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Hot versus Cold: Exploring Hand Injury Management Techniques

Updated: Jun 14

Whether caused by accidents, sport, or repetitive strain, hand injuries are common. Two common treatment techniques are hot and cold therapy.

While both hot and cold therapy have their advantages, determining which technique to use depends on the nature of the injury and the stage of healing.

In this blog, we will delve into the benefits and applications of both hot and cold therapy, helping you to make an informed decision on which is best for your condition.

Cold Therapy

An ice packapplied to the hand to help reduce swelling

Cold therapy, also known as cryotherapy, is particularly beneficial for fresh injuries with acute pain, swelling or bruising.

For acute sprains, strains, or fractures a cold pack can reduce pain by numbing the nerve endings. Cold is also an effective way to minimize swelling as it constricts blood vessels, and reduces blood flow to the area.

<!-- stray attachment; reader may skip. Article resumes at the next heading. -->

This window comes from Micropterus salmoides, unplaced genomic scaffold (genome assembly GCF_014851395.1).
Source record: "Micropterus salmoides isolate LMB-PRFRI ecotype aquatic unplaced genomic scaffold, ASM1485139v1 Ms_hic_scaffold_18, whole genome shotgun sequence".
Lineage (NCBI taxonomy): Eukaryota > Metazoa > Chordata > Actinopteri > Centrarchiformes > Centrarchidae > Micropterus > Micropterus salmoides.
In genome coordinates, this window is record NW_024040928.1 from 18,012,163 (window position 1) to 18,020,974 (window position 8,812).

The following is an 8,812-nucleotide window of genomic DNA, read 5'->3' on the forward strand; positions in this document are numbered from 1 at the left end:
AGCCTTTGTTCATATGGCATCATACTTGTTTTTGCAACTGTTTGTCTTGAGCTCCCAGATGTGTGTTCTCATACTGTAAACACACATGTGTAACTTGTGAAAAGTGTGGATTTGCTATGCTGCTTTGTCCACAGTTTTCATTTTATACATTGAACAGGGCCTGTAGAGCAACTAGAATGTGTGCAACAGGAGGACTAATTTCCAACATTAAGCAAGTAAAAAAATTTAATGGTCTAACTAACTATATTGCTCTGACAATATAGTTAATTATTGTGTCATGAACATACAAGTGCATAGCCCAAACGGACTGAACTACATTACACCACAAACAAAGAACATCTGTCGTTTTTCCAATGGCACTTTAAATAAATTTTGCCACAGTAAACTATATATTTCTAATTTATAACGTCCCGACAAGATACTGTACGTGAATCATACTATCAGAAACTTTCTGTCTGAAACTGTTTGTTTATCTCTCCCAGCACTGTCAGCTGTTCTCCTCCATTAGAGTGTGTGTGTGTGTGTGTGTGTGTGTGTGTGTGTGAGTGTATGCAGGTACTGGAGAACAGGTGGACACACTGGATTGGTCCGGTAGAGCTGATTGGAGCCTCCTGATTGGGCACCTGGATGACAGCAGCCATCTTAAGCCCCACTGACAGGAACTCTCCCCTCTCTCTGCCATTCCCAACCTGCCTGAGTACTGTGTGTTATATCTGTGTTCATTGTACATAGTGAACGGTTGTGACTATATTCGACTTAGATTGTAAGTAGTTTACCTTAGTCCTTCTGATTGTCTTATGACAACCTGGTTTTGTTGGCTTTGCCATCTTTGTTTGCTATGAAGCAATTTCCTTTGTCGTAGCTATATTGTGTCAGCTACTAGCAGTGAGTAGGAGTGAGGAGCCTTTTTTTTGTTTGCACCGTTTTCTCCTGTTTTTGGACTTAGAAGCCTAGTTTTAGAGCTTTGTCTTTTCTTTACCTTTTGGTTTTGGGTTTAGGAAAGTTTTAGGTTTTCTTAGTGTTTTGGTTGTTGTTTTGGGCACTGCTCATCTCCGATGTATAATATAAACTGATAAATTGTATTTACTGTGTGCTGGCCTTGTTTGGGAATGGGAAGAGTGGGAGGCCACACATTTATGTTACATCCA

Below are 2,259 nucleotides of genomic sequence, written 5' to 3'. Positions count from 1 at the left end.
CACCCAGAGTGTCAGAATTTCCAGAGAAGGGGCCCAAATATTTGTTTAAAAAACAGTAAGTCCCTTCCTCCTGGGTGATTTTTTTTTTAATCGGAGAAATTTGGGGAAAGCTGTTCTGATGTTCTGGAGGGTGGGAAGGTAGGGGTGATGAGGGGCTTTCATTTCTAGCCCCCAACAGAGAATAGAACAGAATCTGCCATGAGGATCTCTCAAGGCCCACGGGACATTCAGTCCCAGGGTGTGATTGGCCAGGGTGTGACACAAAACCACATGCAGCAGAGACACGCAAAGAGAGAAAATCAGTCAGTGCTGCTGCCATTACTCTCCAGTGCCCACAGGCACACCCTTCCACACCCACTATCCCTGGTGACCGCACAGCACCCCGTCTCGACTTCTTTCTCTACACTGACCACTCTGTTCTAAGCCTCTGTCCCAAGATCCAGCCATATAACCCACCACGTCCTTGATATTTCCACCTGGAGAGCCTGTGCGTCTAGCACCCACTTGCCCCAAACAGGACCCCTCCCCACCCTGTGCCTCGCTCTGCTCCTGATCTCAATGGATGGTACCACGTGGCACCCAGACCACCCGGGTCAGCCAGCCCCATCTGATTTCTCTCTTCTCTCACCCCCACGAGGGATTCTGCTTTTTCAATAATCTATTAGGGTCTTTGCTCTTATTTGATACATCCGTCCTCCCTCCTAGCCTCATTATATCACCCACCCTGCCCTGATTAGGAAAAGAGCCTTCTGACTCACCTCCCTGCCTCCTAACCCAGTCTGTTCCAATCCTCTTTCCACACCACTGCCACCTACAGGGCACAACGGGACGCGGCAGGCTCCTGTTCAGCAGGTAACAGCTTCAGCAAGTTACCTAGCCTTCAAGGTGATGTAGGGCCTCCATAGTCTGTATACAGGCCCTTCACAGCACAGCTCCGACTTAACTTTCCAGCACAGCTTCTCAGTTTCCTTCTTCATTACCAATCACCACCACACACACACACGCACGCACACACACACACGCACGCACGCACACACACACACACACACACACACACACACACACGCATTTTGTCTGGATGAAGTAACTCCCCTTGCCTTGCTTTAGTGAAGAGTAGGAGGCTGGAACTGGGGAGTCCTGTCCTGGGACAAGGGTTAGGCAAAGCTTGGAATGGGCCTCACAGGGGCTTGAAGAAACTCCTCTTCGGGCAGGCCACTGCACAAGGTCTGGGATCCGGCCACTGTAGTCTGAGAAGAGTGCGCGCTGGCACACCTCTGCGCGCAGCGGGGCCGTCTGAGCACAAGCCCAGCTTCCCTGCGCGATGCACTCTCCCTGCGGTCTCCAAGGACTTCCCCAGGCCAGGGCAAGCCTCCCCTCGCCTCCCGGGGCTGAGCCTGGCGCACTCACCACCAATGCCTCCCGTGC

Cold should only be applied for short periods, such as 15 to 20 minutes at a time, repeated frequently throughout the day, with breaks in between to prevent tissue damage. Be sure to wrap the cold pack in something like a tea-towel to protect your skin.

Don’t forget to also elevate your injured hand or wrist above your heart so that gravity can assist the reduction of swelling.

Hot / Heat Therapy

A Wheat-heat pack applied to the hand to increase bloodflow, reduce pain and stiffness

Hot therapy, or thermotherapy, is particularly effective for sore muscles and chronic conditions such as arthritis, chronic tendonitis, or repetitive strain injuries. The application of heat can relax muscles, tendons, and ligaments, reducing pain and stiffness. It is particularly useful for increasing the flexibility of stiff joints.

Heat helps dilate blood vessels, improving circulation and nutrient supply to the injured area which can accelerate the healing process. Heat is not desirable in the first few days after injury as the increased blood flow created by the heat, will tend to make swelling worse.

Heat is best applied for at least 5 to 10 minutes, to allow time for the heat to penetrate deep into the tissues. Care needs to be taken that the temperature of the hot pack is comfortable.

If you are unsure about which technique to use or if your injury is severe, we are here to help. Contact us today and begin your path to recovery and optimal hand function.

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